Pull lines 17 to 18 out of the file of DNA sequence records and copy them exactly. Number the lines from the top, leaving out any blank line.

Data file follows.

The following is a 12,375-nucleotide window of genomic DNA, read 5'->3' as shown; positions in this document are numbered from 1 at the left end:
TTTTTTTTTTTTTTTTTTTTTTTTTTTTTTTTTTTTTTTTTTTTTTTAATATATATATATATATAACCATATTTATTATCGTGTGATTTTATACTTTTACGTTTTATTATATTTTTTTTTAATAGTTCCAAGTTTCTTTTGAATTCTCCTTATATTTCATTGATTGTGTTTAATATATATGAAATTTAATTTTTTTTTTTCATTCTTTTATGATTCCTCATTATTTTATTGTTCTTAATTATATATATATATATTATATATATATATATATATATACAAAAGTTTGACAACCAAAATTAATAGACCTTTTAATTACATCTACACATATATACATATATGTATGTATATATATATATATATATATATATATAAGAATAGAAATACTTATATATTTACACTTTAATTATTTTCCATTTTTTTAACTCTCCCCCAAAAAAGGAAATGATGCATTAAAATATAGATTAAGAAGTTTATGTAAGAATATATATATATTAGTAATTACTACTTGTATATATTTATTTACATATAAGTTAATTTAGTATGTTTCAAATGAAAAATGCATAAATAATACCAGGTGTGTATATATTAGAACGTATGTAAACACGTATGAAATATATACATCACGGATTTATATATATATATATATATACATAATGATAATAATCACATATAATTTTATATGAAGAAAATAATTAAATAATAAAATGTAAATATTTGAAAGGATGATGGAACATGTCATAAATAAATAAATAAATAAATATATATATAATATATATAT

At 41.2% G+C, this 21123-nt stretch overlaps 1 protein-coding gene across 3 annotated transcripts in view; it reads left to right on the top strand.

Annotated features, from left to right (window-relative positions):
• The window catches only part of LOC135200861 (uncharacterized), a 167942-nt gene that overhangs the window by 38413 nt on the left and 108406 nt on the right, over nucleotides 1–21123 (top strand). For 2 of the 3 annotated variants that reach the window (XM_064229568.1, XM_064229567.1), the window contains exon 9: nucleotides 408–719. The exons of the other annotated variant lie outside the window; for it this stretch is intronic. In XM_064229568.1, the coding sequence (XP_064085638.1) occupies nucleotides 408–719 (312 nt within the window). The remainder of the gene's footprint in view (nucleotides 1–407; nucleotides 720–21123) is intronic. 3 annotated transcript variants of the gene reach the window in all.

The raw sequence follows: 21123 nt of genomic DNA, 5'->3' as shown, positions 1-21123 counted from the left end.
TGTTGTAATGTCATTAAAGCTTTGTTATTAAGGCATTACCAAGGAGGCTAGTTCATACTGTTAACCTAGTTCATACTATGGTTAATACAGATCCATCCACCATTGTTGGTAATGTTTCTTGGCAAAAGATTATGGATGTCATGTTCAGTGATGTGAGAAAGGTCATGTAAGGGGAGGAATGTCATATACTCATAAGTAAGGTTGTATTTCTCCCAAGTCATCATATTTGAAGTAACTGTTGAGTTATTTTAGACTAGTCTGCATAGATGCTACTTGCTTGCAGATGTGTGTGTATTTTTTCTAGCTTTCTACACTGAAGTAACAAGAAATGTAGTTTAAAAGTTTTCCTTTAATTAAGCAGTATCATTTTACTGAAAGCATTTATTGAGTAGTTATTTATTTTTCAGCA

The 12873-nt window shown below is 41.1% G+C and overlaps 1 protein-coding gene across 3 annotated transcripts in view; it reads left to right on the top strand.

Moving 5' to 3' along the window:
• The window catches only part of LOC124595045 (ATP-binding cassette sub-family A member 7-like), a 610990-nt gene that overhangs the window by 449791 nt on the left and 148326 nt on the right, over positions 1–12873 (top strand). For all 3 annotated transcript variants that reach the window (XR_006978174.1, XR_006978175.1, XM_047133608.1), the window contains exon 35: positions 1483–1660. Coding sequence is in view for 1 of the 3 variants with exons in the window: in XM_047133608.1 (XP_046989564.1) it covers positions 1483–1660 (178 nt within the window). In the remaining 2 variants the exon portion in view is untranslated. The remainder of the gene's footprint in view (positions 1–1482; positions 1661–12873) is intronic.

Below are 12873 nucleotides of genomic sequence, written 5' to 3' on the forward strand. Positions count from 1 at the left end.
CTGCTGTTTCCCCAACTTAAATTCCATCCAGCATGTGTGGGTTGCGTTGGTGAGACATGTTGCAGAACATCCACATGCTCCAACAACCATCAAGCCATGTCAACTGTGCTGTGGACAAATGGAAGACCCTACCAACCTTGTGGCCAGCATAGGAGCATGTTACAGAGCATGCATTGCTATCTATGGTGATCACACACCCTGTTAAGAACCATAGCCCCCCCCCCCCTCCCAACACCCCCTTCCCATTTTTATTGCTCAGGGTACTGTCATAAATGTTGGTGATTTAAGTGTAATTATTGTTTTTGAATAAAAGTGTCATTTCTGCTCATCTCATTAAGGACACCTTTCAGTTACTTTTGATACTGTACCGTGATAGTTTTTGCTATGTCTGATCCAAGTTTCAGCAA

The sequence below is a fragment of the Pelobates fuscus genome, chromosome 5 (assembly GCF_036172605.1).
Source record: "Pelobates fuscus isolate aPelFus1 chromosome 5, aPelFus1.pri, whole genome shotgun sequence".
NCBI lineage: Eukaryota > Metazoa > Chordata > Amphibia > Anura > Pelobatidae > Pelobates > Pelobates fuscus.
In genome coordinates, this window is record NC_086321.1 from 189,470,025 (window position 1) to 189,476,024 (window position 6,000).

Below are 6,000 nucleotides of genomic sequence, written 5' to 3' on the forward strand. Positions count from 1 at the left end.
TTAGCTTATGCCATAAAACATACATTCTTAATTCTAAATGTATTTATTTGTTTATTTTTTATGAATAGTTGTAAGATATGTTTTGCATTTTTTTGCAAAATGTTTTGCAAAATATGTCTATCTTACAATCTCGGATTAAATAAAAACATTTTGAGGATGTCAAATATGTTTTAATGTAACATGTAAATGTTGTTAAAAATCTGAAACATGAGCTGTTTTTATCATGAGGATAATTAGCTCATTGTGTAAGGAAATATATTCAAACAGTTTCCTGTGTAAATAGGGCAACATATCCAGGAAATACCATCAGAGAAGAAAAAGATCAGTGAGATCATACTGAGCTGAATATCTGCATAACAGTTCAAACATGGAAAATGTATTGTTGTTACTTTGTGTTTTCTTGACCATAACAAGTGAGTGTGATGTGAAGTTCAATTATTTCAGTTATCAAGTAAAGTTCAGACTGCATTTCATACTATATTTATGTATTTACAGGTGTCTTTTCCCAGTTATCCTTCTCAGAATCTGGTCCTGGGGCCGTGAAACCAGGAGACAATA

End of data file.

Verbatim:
Below are 6,000 nucleotides of genomic sequence, written 5' to 3' on the forward strand. Positions count from 1 at the left end.
TTAGCTTATGCCATAAAACATACATTCTTAATTCTAAATGTATTTATTTGTTTATTTTTTATGAATAGTTGTAAGATATGTTTTGCATTTTTTTGCAAAATGTTTTGCAAAATATGTCTATCTTACAATCTCGGATTAAATAAAAACATTTTGAGGATGTCAAATATGTTTTAATGTAACATGTAAATGTTGTTAAAAATCTGAAACATGAGCTGTTTTTATCATGAGGATAATTAGCTCATTGTGTAAGGAAATATATTCAAACAGTTTCCTGTGTAAATAGGGCAACATATCCAGGAAATACCATCAGAGAAGAAAAAGATCAGTGAGATCATACTGAGCTGAATATCTGCATAACAGTTCAAACATGGAAAATGTATTGTTGTTACTTTGTGTTTTCTTGACCATAACAAGTGAGTGTGATGTGAAGTTCAATTATTTCAGTTATCAAGTAAAGTTCAGACTGCATTTCATACTATATTTATGTATTTACAGGTGTCTTTTCCCAGTTATCCTTCTCAGAATCTGGTCCTGGGGCCGTGAAACCAGGAGACAATA